In times of electronic workflow, is "go-and-see" still required to understand what is happening? Yes! And here are 10 checkpoints for highly effective gemba-walks.
At a recent plant visit, the operation manager proudly told me: “We have full transparency here. I can see everything from my computer. There is no point going to the floor!” Really? As a big proponent of digital operations, I am intrigued by the idea, but I am yet to see an operation where a manager gets all his questions answered solely through digital systems. For now, there is no At a recent plant visit, the operation manager proudly told me: “We have full transparency here. I can see everything from my computer. There is no point going to the floor!” Really? As a big proponent of digital operations, I am intrigued by the idea, but I am yet to see an operation where a manager gets all his questions answered solely through digital systems. For now, there is no substitude to Gemba Walks, and the following guide provides the 10-point Gemba Walk Checklist and implementation guide.
The 10 Steps to Effective Gemba Walks
One-Point Lesson (OPL) to learn effective shop floor visits
Applicable to manufacturing and service operations
Walk to review status of work and performance of processes
Understand current reality by capturing information visually
Gemba Walks build trust and relationships with frontline staff
Saves time by reducing emails, reports, information meetings
- Current Trend:
Social distancing and remote management during the ongoing Covid-19 pandemic is accelerating automation and digitalization, so that managers are reconsidering administrative processes, physical meetings, and visiting the shop floor. This article is about the purpose and process of Gemba Walks today, and likely scenarios for the near future. Let’s start with the basics.
- What is Gemba?
Gemba is the Japanese term for “the actual place” where “things happen”. It is the crime scene for a detective, the concert stage for a rock band, the shop floor for a manufacturer, the pool for a swimmer, the lab for a scientist, the pit for a miner, and the classroom for a teacher.
- Why Gemba Walk?
The primary objective of a Gemba Walk is bidirectional learning by going to the actual location where things happen. In quality management, engineers and inspectors go to Gemba to understand the full impact of the problem they are analyzing. In operations management, executives leave their offices and go to Gemba to gather information that helps them making better decisions, while building trust and relationships with frontline staff.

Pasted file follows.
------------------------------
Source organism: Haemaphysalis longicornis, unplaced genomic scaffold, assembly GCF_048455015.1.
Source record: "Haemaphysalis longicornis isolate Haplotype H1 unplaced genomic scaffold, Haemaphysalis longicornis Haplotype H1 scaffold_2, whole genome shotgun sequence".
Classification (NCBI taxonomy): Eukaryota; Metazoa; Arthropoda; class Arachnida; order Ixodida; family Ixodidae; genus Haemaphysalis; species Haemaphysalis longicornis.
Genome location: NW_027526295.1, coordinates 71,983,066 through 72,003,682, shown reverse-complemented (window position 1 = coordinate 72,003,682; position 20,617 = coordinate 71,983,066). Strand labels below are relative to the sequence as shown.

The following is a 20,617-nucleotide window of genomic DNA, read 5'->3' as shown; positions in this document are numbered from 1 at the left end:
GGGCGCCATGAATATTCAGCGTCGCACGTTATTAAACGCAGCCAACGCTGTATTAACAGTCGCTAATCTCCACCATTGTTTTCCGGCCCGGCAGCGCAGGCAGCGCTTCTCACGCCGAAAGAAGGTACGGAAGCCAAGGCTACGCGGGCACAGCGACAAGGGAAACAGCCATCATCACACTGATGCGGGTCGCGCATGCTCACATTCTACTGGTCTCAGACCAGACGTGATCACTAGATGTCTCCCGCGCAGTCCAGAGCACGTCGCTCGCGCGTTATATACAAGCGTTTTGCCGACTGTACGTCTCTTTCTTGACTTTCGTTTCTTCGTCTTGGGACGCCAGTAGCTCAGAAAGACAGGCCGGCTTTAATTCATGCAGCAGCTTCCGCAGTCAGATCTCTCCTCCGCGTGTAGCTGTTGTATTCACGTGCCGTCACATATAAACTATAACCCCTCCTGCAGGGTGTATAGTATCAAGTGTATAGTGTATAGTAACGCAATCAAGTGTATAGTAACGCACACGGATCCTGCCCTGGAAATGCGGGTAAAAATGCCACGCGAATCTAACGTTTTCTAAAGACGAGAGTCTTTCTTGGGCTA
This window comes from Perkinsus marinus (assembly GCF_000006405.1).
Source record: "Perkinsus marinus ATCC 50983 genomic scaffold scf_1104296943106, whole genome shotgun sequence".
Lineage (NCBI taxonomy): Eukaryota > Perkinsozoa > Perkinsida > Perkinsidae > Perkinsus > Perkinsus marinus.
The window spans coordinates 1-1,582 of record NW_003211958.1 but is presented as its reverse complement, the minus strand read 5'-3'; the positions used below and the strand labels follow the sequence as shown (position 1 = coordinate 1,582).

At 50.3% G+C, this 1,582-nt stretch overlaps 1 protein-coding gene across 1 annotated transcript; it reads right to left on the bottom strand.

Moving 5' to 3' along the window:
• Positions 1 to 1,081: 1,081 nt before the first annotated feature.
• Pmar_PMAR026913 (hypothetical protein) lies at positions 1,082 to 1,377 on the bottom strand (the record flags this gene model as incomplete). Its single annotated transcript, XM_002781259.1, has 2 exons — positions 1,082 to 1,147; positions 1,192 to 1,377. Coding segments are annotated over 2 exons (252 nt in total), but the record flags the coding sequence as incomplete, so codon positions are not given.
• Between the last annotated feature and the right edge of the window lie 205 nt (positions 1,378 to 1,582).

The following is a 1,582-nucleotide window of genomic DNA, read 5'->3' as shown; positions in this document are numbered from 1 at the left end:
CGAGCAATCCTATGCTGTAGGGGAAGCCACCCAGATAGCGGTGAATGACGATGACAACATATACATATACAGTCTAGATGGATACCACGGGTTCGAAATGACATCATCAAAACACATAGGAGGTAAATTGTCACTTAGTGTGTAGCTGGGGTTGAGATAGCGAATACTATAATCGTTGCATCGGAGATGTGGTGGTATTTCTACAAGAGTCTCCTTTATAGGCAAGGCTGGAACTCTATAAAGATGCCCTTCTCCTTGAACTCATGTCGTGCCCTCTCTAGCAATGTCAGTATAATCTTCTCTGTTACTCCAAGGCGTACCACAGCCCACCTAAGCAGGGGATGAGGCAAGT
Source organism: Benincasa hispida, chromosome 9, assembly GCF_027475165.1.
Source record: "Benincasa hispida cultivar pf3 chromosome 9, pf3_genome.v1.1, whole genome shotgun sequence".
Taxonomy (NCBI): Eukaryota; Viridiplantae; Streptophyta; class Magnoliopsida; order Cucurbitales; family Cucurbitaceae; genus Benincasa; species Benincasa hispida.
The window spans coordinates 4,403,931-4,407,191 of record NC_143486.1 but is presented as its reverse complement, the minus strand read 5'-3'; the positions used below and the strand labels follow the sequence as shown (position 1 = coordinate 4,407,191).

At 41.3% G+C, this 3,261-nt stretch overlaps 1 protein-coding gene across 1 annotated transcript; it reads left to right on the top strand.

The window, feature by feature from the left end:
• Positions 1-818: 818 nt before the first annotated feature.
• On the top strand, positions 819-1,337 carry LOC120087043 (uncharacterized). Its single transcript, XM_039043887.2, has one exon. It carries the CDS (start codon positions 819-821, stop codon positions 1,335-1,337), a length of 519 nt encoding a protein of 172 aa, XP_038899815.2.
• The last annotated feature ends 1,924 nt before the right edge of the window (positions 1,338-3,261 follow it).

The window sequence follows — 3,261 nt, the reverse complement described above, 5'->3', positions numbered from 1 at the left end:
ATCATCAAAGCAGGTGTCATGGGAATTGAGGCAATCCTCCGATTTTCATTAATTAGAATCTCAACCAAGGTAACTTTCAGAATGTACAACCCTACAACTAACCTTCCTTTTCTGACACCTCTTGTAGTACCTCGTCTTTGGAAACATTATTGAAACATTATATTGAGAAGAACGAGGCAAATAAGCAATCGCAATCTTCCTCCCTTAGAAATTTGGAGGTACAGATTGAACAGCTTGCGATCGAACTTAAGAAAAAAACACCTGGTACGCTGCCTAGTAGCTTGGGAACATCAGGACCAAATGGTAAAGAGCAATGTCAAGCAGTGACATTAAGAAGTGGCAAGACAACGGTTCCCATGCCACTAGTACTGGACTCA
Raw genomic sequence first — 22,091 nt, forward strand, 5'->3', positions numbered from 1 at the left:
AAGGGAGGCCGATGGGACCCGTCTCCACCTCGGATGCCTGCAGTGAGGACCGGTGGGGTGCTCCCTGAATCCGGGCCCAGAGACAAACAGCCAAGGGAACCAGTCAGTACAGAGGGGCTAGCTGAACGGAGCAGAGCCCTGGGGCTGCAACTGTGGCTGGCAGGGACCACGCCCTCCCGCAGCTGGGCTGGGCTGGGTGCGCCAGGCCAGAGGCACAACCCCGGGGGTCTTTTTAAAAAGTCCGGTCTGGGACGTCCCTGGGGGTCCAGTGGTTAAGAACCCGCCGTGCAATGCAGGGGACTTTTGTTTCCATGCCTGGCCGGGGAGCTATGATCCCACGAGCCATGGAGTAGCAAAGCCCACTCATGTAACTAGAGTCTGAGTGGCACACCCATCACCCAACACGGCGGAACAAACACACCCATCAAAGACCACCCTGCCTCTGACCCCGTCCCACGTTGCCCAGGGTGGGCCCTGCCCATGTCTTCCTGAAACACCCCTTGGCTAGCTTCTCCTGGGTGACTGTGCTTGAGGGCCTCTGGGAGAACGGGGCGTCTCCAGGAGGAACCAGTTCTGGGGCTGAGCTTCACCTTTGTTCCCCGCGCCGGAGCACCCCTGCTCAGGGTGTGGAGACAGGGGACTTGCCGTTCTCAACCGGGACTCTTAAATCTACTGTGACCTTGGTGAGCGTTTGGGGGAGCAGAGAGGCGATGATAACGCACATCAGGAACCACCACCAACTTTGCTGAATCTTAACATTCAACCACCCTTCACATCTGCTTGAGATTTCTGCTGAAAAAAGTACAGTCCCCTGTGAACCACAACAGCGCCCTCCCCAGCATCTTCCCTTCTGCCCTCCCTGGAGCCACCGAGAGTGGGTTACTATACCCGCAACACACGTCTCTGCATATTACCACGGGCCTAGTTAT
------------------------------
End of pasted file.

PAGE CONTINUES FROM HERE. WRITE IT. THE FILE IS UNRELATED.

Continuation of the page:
- What is a Gemba Walk NOT?
A Gemba Walk is not the time to solve problems or to make changes. It is the time for observation and reflection, such as identifying the root causes of a problem. It does not mean we ignore people during the walk. Complaints and suggestions voiced from the frontline should always be acknowledged, captured, and followed-up after the walk. A Gemba Walk is not the time for deep analysis; just record the observation and move on, don’t drill down too deep to avoid getting lost in “rabbit holes”, while missing the big picture.
- Go to Computer or Go to Gemba?
The amount of data and the capability to analyze it is increasing on a daily basis. With this growing capability, should we replace human interactions with on-screen analysis? Monitoring conditions and analyzing datasets for trends and correlations allows us to predict problems earlier and more accurately than ever before. But will those sophisticated machines ever replace human interactions? Sitting in an office, assessing reports and attending conferences to discuss gaps and actions are certainly required, but not sufficient to fully understand what happens and why. We need to go to Gemba! That’s why most Lean-pursuing companies use Leader Standard Work (LSW) for managers to go to Gemba for at least 10 minutes, prior to attending the Daily Performance Review (DPR) meeting.
- Gemba Walk or just Walking Around?
A Gemba Walk is quite different from “Managing By Walking Around” (MBWA); it follows a firm structure to achieve a specific outcome, while the latter is unfocused and unspecific as its name suggests. Here are the 10 steps to perform an effective Gemba Walk.
Gemba Walk Checklist
The 10 Points to Better Shop Floor Management
1. Define the Purpose
To be effective, a Gemba Walk must have a clear purpose and a reason why to do it, so it’s clear what to look for. Examples are opportunity discovery, waste identification, maturity assessment, or root cause analysis with focus on a specific performance gap, customer complaint, process delay, product failure, or non-compliance. The more specific the purpose, the more effective the Gemba Walk. Clearly define the Why!
2. Inform the Group